When someone uses physical punishment to manage their child’s behavior (like spanking, switching, slapping, whipping) it is often rationalized or even glorified with statements like, “Harsh discipline made me the man I am today,” or “I was spanked as a child and I turned out okay.”

Except…when I look around me, I’m not sure we have turned out okay.  There seems to be a LOT of violence in the world.  There’s seems to be a LOT of people who believe that the way to solve problems is to control someone, terrify someone, or punish someone.

So I’m not at all convinced that any of us have turned out okay.  To be okay, we sure have made a mess of this civilization thing.  Collectively, we seem to treat each other with less than respect, especially when we don’t agree with someone or hold the same opinions or beliefs as they do.

Largely, the way we treat others is directly related to how we were treated as a child because that’s what got hardwired into our brains.  So when 61% – 80% (depending on the survey) of U.S. parents report using physical punishment on their children, it creates a cycle of violence that’s never-ending until someone sticks their stake in the ground and proclaims, This cycle stops with me!

But I also know how hard it is to stop these generational patterns.  I was hit with a “switch” when I was little.  Growing up in the south, my parents disciplined in thespare the rod, spoil the child fashion without realizing that the rod in the bible is a tool that shepherds used to guide their sheep, not hit them! Remember, the psalms? “Thy rod and Thy staff, they comfort me.”

I was not comforted by my mom’s version of the rod.  “Switching” was how my mom disciplined me in the most severe cases of when I defied her rules, or when she was just tired and exhausted and didn’t know what else to do.  And to add insult to injury I had to go out back and cut my own “switch” off the tree.  I would spend a considerable amount of time trying to select the branch that looked like it would do the least harm to my legs. Do I leave the leaves on or take them off?  Do I cut it short or cut it long?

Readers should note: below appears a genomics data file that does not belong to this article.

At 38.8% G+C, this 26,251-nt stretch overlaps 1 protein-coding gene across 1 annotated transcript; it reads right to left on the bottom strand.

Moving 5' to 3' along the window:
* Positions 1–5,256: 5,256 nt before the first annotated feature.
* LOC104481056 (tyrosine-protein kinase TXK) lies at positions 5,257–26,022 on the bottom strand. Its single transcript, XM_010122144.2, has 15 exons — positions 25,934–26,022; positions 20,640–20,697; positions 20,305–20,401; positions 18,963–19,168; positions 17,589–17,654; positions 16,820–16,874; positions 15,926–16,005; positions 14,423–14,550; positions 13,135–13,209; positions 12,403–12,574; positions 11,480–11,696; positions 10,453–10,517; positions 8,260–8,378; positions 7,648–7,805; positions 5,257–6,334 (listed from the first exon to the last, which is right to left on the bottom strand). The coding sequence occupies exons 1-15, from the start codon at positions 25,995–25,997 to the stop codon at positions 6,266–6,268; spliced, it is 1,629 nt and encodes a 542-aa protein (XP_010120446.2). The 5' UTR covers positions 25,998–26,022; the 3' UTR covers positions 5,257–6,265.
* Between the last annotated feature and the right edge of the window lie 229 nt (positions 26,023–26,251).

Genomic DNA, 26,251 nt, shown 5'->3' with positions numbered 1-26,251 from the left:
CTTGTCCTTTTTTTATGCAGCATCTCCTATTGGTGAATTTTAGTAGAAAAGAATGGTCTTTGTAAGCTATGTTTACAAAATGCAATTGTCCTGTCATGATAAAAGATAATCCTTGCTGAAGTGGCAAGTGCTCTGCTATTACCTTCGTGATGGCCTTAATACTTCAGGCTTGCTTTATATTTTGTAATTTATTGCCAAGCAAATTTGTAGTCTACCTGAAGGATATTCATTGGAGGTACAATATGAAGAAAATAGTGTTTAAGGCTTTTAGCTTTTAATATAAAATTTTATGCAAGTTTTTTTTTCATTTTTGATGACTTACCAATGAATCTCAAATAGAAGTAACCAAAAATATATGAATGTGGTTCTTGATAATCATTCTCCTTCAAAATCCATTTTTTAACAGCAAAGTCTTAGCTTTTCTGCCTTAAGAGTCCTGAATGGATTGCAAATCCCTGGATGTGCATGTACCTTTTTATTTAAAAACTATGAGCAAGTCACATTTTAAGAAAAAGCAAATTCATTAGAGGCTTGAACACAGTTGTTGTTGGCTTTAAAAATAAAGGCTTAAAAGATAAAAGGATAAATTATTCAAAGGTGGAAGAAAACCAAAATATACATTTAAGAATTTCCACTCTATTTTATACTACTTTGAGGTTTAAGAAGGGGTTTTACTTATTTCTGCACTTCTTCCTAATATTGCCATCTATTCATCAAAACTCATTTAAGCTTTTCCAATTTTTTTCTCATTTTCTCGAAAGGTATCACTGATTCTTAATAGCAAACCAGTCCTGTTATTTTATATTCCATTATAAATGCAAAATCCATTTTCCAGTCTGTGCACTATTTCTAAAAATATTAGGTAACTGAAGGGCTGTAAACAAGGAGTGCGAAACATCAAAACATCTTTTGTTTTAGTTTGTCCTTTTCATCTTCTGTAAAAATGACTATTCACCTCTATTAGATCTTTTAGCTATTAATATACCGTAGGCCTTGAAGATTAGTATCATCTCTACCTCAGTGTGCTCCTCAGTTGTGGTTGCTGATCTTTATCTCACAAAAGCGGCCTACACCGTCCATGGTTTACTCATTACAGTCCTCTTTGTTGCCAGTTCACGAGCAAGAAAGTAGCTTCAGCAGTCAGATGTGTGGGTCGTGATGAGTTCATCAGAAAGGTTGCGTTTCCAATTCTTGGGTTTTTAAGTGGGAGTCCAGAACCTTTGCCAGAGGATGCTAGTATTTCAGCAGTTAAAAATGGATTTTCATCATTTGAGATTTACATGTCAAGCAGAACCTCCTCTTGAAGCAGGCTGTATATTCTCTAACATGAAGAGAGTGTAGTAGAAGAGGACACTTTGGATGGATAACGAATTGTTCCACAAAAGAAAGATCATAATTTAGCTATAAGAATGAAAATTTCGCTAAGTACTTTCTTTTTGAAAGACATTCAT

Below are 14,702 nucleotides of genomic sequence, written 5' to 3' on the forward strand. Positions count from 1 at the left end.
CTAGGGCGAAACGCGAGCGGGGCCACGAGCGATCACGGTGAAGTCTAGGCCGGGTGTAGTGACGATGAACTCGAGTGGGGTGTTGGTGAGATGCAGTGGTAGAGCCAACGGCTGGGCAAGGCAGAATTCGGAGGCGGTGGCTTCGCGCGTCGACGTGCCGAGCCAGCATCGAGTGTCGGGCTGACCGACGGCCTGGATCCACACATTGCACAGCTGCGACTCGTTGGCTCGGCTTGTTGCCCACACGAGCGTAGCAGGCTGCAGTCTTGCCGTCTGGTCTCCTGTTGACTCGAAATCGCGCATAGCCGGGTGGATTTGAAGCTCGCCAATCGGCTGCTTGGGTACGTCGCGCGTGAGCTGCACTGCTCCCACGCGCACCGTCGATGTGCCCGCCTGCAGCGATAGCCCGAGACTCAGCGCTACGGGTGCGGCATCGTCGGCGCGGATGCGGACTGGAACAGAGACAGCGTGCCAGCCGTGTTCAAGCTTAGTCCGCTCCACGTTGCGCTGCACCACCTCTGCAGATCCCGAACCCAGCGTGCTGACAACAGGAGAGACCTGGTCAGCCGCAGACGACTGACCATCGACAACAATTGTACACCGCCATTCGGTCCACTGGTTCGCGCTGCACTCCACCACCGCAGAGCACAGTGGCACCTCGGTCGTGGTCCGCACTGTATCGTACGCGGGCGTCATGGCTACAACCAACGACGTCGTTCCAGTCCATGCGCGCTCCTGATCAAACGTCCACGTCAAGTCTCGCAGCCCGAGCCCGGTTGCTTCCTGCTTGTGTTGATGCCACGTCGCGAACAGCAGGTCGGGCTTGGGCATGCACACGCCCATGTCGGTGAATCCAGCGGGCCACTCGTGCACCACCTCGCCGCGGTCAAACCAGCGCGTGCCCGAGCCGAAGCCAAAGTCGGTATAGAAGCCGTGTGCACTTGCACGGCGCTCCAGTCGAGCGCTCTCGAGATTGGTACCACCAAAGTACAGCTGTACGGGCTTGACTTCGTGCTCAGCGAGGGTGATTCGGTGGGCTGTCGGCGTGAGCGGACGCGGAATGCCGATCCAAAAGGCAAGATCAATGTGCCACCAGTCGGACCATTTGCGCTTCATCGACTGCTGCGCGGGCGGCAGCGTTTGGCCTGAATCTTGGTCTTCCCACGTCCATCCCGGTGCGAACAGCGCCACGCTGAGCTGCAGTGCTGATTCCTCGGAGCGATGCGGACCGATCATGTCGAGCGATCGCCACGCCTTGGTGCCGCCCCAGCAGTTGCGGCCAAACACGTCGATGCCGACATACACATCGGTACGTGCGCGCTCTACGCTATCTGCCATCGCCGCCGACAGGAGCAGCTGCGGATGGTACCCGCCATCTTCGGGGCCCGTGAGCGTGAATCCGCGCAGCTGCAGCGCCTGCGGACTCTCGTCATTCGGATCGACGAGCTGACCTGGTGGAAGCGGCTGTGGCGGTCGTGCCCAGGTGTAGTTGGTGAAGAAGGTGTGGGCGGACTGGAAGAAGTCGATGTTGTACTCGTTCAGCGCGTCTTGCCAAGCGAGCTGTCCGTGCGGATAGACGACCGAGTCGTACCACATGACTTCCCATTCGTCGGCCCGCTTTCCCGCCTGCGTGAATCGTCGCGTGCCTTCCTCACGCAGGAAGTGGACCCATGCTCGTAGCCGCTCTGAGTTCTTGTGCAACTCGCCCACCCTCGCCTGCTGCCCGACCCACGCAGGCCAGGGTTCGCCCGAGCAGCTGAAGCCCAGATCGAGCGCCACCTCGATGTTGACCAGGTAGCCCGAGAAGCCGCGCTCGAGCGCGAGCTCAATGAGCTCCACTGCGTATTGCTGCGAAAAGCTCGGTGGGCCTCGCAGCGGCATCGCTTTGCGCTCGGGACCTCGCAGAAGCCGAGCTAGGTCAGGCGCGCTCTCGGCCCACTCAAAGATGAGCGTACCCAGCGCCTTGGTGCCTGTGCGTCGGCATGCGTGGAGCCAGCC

I can remember the stings, the raw welts that rose up, the heat that emanated from the wounds for several hours afterward.  But mostly I remember the anger in my mother’s voice and in her hands.  It didn’t sound or feel anything like love to me.

But I turned out okay, right?

While I’m “okay” by many standards, I wonder….  If I had been treated with moreunderstanding and compassion as a child when I “misbehaved,” might I have been spared the many years of emotional and verbal abuse I endured in a past relationship?  Might I not have spent more than a decade recovering from co-dependency?  Might I have known, deep in my core, that I didn’t deserve to be mistreated and would not allow it?  Might I have loved myself and taken care of myself more?

As for men who were “whipped” or “switched” when they were boys.  If they had been shown more understanding and compassion as a child, might they be more respectful and gentle to women?  Might they use their strength to model, for their own kids, self-control, understanding, and problem-solving that doesn’t include violence?  Wouldn’t these be great life skills to pass along to the next generation?

One day as she watched her grandkids play, my mother said, “I can’t imagine hitting either one of these boys.  I don’t know how in the world I did it to you when you were young.  That’s just what people did back then and I didn’t know any different.  I’m sorry I hit you.  I could never hit a child now.”  Those words were like healing balm for the scars on my soul.

I know my mom loved me and I’m glad she eventually became aware of how hitting hurts children–their souls even more than their bodies.  I’m also glad I learned alternate ways to discipline my children and mostly broke this generational pattern for my family.  Even though I swore not to spank my children, it happened a few times.  So I know the huge effort it takes to break these generational patterns, these reactions that are hardwired in our brains from early childhood.  If we were hit as a child, it’s very difficult NOT to pass this treatment on to our children. So I committed to do the hard work, to put my stake in the ground, and declare that this generational pattern ends here!

Ultimately, what I long for is a world where we don’t just turn out “okay.”  I want children to thrive, to flourish, to know their own worth and to feel loved, wholly loved, mistakes and all.  I want parents to be gentle guides with their children by setting loving limits, and modeling how to handle frustration and anger that arises.  Not with physical violence, but by saying, “Hey buddy, I can’t let you hit your brother or push him.  In our family, everyone is safe.  So come over here and sit by me and tell me what’s going on with you?  Why did you push him away from that video game?  How could you handle that differently next time?”  That’s how I wish my mom had responded when I “misbehaved”…with curiosity and a sense that she had my back even if she didn’t like my behavior.  That’s what I try to model for my kids.  Because I want them passing on these important peace-building and problem-solving skills to my grandchildren someday.